At this point on the seed of destruction has been planted and a growing unease quickly spreads through the town. The only people who appear to be immune to Gant’s force are Dr. Luke Canfield (i.e. The physician, Charles Drake), his father Asa (R.G. Armstrong), his fiancé Anne Benson (Joan Evans), and her father Judge Benson (Edgar Stehli). All of these characters have their own reasons for not being worried, but what’s interesting is that these characters, except for Judge Benson, who represent different pillars of morality seem more closely aligned with John Gant himself than with the rest of the town. Arnold doesn’t seem to place any judgment on Gant, instead he more or less presents the viewer with a characters who, obviously, has a warped vision of his own morality, and leaves it up to the viewer to decide how they feel about him. While the clearest conclusion the viewer can deduce is that Gant is clearly the bad guy, the way that Murphy plays the character coupled with the deplorable conduct of the citizens of the town, brings into question, who really is the monster of the film? Is it Gant himself, or is he simply the vehicle through which the real monsters are revealed?
Another main theme broached through the film is that of calculated reaction, as opposed to action. This is not only evident in the way Gant carries out his ‘occupation,’ but is also skillfully mirrored through the cinematography. The camera plays the part of a voyeuristic omnipresent yet unseen character that watches and waits to see how everything will play out. The compositions of striking scope, often utilize deep focus through which the viewer is given many different choices of where to focus their attention and yet, no matter where the ‘action’ of the scene is, the viewers focus is often beckoned to shift from the action to the reactions of the minor characters in the scene, as well as Gant himself, whose presence seems to be felt in every scene regardless of his physical presence (or lack there of).
One of the more interesting ways in which Arnold places Gant in different compositions is through the use of the colossal mirror in the saloon below the hotel. Gant is often shown at a bit of an angle through this mirror, and often in shots where the immediate focus is on the person confronting Gant, or purposefully avoiding a confrontation. Through the wide deep focus scope Arnold is free to show the action and the reaction (or lack there of) of Gant, with the use of the mirror.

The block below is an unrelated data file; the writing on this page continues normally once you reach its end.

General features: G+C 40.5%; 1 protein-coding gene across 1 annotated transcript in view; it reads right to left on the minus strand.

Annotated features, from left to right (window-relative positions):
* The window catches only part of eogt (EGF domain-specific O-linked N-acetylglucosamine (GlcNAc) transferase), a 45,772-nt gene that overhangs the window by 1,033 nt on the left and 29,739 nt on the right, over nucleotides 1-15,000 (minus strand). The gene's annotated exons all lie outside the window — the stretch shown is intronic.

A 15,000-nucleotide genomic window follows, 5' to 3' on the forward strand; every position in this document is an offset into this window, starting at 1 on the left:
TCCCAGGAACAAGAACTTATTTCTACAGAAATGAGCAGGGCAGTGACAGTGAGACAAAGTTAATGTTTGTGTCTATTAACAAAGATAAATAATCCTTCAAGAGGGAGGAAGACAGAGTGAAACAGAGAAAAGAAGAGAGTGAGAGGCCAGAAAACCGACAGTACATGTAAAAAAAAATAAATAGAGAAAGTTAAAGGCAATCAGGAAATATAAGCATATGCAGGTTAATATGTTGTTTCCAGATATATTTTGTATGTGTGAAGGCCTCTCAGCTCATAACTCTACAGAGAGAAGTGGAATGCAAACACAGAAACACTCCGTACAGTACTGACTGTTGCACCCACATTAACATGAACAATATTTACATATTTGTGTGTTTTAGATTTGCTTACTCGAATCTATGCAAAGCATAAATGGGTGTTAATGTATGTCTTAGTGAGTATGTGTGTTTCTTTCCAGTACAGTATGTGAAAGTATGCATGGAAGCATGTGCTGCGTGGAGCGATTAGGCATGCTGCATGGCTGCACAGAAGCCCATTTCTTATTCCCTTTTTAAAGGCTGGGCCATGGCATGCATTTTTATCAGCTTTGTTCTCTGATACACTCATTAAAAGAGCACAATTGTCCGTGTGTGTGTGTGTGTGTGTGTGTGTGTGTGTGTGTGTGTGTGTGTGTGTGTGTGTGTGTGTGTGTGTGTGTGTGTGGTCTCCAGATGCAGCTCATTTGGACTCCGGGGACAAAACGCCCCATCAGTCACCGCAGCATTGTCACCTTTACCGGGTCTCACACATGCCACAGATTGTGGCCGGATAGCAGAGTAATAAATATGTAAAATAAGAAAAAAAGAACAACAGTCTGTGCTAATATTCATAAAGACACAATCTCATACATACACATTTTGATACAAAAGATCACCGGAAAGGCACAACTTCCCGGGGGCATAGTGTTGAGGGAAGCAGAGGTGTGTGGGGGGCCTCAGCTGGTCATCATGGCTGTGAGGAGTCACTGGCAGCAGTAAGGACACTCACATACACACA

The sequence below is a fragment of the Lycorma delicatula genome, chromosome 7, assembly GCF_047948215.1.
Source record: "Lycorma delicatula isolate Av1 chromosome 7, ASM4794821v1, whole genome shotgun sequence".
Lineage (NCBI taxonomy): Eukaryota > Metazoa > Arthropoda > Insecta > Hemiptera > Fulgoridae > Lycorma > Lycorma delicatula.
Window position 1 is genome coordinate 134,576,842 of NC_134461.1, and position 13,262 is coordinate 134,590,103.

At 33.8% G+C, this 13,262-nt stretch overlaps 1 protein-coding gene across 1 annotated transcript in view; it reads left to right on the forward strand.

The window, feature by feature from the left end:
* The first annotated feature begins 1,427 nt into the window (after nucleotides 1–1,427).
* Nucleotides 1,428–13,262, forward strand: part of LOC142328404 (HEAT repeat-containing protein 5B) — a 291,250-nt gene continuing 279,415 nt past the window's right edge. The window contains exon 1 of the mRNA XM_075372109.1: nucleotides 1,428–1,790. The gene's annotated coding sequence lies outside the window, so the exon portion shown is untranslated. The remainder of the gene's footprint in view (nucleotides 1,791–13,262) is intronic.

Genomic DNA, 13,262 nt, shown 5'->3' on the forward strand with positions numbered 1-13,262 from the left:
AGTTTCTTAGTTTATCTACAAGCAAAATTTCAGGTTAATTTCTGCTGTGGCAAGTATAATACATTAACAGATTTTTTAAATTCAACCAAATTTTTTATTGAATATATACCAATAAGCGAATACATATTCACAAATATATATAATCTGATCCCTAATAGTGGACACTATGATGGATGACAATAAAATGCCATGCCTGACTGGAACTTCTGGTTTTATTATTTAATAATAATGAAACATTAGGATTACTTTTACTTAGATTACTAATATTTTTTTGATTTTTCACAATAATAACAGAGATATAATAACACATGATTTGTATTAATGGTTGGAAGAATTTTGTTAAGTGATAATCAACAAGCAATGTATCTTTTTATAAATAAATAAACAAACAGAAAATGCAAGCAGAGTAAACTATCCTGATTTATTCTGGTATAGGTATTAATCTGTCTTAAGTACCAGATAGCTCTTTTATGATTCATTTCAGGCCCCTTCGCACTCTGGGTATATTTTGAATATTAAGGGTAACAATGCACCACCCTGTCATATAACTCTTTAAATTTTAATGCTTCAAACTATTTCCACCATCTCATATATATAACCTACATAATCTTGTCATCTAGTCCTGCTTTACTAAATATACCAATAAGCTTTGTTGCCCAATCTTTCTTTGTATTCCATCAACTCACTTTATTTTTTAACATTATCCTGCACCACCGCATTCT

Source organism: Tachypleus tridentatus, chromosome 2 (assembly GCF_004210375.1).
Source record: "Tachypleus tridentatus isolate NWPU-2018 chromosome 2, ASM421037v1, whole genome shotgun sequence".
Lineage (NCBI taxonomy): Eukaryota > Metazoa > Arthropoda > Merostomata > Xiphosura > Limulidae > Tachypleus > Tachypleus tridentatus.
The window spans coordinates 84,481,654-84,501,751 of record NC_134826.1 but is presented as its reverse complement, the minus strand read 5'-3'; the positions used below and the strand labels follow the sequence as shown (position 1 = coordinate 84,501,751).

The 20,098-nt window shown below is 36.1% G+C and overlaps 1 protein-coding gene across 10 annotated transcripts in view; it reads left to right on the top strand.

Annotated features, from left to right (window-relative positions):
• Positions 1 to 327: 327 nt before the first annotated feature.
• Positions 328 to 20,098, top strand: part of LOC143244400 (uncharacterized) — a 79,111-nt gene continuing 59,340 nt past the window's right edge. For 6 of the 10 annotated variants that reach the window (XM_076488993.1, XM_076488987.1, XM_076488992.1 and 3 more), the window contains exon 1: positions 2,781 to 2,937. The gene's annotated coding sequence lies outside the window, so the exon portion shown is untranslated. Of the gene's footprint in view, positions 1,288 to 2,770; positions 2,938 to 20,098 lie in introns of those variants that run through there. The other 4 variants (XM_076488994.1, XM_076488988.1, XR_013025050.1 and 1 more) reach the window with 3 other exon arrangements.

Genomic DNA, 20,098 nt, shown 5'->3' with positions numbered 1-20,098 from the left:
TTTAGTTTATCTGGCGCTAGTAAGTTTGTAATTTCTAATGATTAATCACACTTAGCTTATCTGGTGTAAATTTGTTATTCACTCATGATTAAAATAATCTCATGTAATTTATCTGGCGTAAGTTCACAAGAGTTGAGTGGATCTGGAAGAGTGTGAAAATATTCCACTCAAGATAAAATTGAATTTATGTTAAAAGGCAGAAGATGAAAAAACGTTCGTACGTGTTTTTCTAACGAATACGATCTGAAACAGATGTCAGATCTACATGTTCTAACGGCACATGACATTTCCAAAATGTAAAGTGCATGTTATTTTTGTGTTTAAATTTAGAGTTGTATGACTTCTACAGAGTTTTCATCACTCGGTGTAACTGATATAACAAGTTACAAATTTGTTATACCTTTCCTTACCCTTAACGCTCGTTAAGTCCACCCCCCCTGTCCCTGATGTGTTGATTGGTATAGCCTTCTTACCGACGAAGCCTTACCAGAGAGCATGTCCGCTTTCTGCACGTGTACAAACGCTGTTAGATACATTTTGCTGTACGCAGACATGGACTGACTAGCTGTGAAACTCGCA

In this same vein, the voyeuristic air in the film is well executed through the use of over the shoulder, out the window shots used not only to create a certain atmosphere but also to further the narrative. For example, many of the scenes with which the citizens’ internal fears come to an emotional or chaotic climax, such as the suicide or the scene where the apathetic couple fight about the jilted ex-lover that ‘obviously’ hired Gant to kill them for running off together. Both of the aforementioned scenes begin with an over the shoulder, out window shot, which pulls back creating a change in focus from out the window to the inside where Arnold will now focus on, or allude to the character(s) with whom the viewer has just shared a perspective, reaction to what they (as well as the voyeuristic viewer) have just witnessed (or the implications of the action seen just prior). While the camera stays in the same room, it simply pulls back and changes the focus. This subtle and swift use of cinematography is a perfect example of one of the director’s auteurist stamps (as discussed in class). Arnold has an affinity for less ostentatious shots that have a subtle yet undeniable effect upon the viewer.